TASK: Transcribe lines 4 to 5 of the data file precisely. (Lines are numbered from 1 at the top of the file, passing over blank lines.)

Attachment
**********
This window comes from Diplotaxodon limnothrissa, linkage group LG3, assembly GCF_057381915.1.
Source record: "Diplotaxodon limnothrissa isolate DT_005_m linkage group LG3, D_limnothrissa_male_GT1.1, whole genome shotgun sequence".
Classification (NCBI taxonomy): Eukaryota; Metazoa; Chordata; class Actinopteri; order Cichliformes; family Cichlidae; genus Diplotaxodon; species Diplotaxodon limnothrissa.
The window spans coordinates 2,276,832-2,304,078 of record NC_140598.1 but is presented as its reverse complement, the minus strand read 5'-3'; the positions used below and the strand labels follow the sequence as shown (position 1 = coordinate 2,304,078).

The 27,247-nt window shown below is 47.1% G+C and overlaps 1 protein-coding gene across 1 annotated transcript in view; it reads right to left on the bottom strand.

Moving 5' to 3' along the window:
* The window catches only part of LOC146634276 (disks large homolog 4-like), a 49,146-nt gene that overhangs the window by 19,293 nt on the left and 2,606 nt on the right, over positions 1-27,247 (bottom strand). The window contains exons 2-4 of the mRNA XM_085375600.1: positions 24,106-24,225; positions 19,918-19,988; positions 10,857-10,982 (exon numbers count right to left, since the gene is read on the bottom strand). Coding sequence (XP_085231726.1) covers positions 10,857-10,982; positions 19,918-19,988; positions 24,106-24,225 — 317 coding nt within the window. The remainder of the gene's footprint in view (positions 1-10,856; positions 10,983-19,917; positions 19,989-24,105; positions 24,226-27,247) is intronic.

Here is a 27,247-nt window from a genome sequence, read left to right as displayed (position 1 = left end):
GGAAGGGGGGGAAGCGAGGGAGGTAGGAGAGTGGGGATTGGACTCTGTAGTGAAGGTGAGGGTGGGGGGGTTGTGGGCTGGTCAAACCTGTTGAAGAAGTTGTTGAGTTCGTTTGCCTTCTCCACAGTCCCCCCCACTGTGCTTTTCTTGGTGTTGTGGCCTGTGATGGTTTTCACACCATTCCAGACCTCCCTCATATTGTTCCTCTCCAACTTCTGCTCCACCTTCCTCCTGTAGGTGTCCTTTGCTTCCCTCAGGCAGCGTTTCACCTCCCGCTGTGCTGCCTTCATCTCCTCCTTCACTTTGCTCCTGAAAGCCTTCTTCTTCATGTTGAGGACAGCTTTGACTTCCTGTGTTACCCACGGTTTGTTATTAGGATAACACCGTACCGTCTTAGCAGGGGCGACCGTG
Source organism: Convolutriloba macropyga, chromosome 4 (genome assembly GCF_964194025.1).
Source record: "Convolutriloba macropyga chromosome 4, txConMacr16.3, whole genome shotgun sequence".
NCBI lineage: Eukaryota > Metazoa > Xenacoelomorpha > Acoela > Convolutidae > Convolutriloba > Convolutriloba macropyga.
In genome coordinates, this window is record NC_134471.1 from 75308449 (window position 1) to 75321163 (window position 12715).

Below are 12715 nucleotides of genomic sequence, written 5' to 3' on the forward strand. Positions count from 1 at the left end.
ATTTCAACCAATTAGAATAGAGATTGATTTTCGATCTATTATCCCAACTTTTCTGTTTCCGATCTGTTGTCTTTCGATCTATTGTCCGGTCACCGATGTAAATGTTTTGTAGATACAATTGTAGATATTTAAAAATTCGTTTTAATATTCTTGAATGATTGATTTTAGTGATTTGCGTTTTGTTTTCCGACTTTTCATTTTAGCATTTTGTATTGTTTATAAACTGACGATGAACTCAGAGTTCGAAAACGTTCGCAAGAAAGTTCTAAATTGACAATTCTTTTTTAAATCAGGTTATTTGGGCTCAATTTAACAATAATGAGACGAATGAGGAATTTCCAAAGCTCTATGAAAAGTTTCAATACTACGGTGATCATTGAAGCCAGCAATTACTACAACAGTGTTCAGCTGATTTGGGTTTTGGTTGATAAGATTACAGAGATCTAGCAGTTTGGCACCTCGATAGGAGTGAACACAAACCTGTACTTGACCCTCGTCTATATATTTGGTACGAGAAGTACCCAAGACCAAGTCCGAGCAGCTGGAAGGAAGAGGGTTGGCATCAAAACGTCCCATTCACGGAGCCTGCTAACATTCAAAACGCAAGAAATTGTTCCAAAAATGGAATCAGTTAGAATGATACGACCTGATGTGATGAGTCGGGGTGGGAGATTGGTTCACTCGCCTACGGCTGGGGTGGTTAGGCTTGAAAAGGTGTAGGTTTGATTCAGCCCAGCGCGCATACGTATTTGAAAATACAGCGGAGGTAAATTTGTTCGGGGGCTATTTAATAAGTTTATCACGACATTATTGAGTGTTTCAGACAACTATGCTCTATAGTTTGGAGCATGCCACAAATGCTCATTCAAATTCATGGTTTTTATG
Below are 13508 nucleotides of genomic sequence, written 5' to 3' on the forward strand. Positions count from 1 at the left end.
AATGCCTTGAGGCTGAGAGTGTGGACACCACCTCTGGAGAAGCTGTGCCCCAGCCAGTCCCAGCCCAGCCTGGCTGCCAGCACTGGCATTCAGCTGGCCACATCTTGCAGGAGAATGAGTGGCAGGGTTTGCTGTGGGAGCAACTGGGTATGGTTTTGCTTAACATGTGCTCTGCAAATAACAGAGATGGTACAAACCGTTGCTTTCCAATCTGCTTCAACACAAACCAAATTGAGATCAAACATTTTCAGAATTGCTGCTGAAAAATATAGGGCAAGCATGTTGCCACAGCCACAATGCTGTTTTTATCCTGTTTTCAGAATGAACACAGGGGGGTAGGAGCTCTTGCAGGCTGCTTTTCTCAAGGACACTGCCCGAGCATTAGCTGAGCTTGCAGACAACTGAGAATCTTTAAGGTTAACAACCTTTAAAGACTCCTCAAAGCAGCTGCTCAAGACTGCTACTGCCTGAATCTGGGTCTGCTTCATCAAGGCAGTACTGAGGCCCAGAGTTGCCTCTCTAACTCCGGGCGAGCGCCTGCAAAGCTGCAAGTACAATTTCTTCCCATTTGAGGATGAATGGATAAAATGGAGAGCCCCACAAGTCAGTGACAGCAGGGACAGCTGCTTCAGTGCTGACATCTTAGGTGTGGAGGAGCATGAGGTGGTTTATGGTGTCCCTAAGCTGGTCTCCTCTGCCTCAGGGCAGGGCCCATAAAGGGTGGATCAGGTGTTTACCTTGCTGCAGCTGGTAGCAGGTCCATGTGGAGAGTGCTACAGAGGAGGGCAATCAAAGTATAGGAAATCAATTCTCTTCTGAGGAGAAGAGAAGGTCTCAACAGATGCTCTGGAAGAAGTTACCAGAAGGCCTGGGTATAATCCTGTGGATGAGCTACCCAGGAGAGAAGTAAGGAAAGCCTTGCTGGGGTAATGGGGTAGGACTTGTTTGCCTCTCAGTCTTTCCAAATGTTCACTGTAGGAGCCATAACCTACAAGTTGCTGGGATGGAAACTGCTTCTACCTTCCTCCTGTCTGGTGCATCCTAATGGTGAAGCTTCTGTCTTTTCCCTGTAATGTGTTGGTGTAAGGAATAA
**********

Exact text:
The window spans coordinates 2,276,832-2,304,078 of record NC_140598.1 but is presented as its reverse complement, the minus strand read 5'-3'; the positions used below and the strand labels follow the sequence as shown (position 1 = coordinate 2,304,078).

The 27,247-nt window shown below is 47.1% G+C and overlaps 1 protein-coding gene across 1 annotated transcript in view; it reads right to left on the bottom strand.